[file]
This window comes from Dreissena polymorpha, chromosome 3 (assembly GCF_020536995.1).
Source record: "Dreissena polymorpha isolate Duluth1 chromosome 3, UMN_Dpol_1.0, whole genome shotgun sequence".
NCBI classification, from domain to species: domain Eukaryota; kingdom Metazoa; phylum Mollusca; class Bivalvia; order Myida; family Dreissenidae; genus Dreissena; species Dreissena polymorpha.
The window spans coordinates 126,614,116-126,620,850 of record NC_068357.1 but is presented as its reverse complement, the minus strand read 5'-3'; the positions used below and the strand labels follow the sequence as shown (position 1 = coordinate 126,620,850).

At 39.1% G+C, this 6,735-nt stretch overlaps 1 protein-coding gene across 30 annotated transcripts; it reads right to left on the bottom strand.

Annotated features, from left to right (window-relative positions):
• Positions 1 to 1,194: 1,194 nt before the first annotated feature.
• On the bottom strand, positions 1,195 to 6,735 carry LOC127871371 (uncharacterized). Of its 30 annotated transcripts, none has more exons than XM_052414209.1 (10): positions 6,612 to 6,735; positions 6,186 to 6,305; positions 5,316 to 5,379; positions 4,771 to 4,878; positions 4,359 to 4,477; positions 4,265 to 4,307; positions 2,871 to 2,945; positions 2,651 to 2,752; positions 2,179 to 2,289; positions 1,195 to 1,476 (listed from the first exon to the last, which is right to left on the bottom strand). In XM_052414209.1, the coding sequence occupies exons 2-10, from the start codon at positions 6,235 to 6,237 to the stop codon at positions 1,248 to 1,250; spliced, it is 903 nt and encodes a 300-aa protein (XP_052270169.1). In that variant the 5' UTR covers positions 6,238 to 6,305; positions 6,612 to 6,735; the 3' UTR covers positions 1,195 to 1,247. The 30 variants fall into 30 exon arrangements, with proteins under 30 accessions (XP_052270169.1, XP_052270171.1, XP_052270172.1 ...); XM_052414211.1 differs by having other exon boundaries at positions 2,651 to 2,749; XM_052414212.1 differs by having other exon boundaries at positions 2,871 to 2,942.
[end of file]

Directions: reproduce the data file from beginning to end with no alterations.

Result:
This window comes from Dreissena polymorpha, chromosome 3 (assembly GCF_020536995.1).
Source record: "Dreissena polymorpha isolate Duluth1 chromosome 3, UMN_Dpol_1.0, whole genome shotgun sequence".
NCBI classification, from domain to species: domain Eukaryota; kingdom Metazoa; phylum Mollusca; class Bivalvia; order Myida; family Dreissenidae; genus Dreissena; species Dreissena polymorpha.
The window spans coordinates 126,614,116-126,620,850 of record NC_068357.1 but is presented as its reverse complement, the minus strand read 5'-3'; the positions used below and the strand labels follow the sequence as shown (position 1 = coordinate 126,620,850).

At 39.1% G+C, this 6,735-nt stretch overlaps 1 protein-coding gene across 30 annotated transcripts; it reads right to left on the bottom strand.

Annotated features, from left to right (window-relative positions):
• Positions 1 to 1,194: 1,194 nt before the first annotated feature.
• On the bottom strand, positions 1,195 to 6,735 carry LOC127871371 (uncharacterized). Of its 30 annotated transcripts, none has more exons than XM_052414209.1 (10): positions 6,612 to 6,735; positions 6,186 to 6,305; positions 5,316 to 5,379; positions 4,771 to 4,878; positions 4,359 to 4,477; positions 4,265 to 4,307; positions 2,871 to 2,945; positions 2,651 to 2,752; positions 2,179 to 2,289; positions 1,195 to 1,476 (listed from the first exon to the last, which is right to left on the bottom strand). In XM_052414209.1, the coding sequence occupies exons 2-10, from the start codon at positions 6,235 to 6,237 to the stop codon at positions 1,248 to 1,250; spliced, it is 903 nt and encodes a 300-aa protein (XP_052270169.1). In that variant the 5' UTR covers positions 6,238 to 6,305; positions 6,612 to 6,735; the 3' UTR covers positions 1,195 to 1,247. The 30 variants fall into 30 exon arrangements, with proteins under 30 accessions (XP_052270169.1, XP_052270171.1, XP_052270172.1 ...); XM_052414211.1 differs by having other exon boundaries at positions 2,651 to 2,749; XM_052414212.1 differs by having other exon boundaries at positions 2,871 to 2,942.